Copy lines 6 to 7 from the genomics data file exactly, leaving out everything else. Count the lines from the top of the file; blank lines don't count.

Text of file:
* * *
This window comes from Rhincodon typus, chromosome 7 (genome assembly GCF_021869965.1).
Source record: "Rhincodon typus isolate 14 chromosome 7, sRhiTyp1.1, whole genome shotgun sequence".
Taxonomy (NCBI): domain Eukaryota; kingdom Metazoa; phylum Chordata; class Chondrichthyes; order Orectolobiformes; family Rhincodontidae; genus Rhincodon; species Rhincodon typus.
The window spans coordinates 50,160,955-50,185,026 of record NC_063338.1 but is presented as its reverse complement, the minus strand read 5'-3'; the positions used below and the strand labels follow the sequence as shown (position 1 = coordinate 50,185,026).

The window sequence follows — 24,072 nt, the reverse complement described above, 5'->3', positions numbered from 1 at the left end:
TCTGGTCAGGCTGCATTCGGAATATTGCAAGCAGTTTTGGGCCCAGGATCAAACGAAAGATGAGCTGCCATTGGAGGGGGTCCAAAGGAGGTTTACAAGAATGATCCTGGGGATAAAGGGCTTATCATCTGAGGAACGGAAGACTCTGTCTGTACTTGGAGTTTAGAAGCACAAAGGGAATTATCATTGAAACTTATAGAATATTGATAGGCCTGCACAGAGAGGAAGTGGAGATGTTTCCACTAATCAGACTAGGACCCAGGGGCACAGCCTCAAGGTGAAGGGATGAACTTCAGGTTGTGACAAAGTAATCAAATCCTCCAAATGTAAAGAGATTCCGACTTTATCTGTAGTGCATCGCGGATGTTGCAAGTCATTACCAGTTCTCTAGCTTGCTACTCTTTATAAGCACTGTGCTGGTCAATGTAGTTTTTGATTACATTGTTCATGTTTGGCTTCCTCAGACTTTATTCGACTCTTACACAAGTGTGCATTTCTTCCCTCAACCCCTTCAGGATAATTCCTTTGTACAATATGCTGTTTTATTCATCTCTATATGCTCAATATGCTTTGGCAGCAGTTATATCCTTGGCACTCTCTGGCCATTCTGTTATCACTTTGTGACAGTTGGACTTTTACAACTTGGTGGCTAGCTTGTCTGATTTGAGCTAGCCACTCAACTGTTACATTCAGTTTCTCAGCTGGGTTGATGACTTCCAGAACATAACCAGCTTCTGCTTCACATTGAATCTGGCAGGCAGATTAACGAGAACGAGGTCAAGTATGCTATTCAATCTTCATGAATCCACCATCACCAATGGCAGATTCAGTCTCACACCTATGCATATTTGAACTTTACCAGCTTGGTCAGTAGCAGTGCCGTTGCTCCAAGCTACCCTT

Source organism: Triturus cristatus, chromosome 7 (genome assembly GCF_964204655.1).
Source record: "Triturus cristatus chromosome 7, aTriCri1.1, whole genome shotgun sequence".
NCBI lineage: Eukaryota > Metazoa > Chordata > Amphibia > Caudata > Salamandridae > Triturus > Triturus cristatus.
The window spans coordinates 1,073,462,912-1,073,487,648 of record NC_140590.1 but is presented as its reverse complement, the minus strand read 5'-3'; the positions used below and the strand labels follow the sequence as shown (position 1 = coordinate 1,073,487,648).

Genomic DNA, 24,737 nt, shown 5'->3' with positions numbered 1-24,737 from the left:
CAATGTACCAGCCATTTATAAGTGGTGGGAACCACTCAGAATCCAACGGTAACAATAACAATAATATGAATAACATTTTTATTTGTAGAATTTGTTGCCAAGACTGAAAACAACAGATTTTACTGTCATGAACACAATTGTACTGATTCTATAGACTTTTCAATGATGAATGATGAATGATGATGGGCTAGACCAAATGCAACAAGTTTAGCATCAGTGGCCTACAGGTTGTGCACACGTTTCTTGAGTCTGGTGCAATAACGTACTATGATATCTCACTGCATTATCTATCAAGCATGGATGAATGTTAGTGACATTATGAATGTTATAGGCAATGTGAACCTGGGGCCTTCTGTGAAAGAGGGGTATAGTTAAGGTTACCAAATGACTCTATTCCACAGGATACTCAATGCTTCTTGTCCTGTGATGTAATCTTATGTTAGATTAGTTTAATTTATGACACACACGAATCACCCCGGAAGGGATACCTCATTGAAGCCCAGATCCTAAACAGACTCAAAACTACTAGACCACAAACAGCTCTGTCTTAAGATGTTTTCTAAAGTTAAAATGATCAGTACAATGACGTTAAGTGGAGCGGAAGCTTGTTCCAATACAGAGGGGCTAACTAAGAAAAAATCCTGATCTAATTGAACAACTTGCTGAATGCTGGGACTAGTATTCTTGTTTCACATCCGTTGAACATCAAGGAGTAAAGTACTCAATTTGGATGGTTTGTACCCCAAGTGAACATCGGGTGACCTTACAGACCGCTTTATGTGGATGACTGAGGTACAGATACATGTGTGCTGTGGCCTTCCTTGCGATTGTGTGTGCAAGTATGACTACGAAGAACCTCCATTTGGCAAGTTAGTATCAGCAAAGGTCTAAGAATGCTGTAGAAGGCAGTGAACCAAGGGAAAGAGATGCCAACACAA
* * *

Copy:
TCTGGTCAGGCTGCATTCGGAATATTGCAAGCAGTTTTGGGCCCAGGATCAAACGAAAGATGAGCTGCCATTGGAGGGGGTCCAAAGGAGGTTTACAAGAATGATCCTGGGGATAAAGGGCTTATCATCTGAGGAACGGAAGACTCTGTCTGTACTTGGAGTTTAGAAGCACAAAGGGAATTATCATTGAAACTTATAGAATATTGATAGGCCTGCACAGAGAGGAAGTGGAGATGTTTCCACTAATCAGACTAGGACCCAGGGGCACAGCCTCAAGGTGAAGGGATGAACTTCAGGTTGTGACAAAGTAATCAAATCCTCCAAATGTAAAGAGATTCCGACTTTATCTGTAGTGCATCGCGGATGTTGCAAGTCATTACCAGTTCTCTAGCTTGCTACTCTTTATAAGCACTGTGCTGGTCAATGTAGTTTTTGATTACATTGTTCATGTTTGGCTTCCTCAGACTTTATTCGACTCTTACACAAGTGTGCATTTCTTCCCTCAACCCCTTCAGGATAATTCCTTTGTACAATATGCTGTTTTATTCATCTCTATATGCTCAATATGCTTTGGCAGCAGTTATATCCTTGGCACTCTCTGGCCATTCTGTTATCACTTTGTGACAGTTGGACTTTTACAACTTGGTGGCTAGCTTGTCTGATTTGAGCTAGCCACTCAACTGTTACATTCAGTTTCTCAGCTGGGTTGATGACTTCCAGAACATAACCAGCTTCTGCTTCACATTGAATCTGGCAGGCAGATTAACGAGAACGAGGTCAAGTATGCTATTCAATCTTCATGAATCCACCATCACCAATGGCAGATTCAGTCTCACACCTATGCATATTTGAACTTTACCAGCTTGGTCAGTAGCAGTGCCGTTGCTCCAAGCTACCCTT

Source organism: Triturus cristatus, chromosome 7 (genome assembly GCF_964204655.1).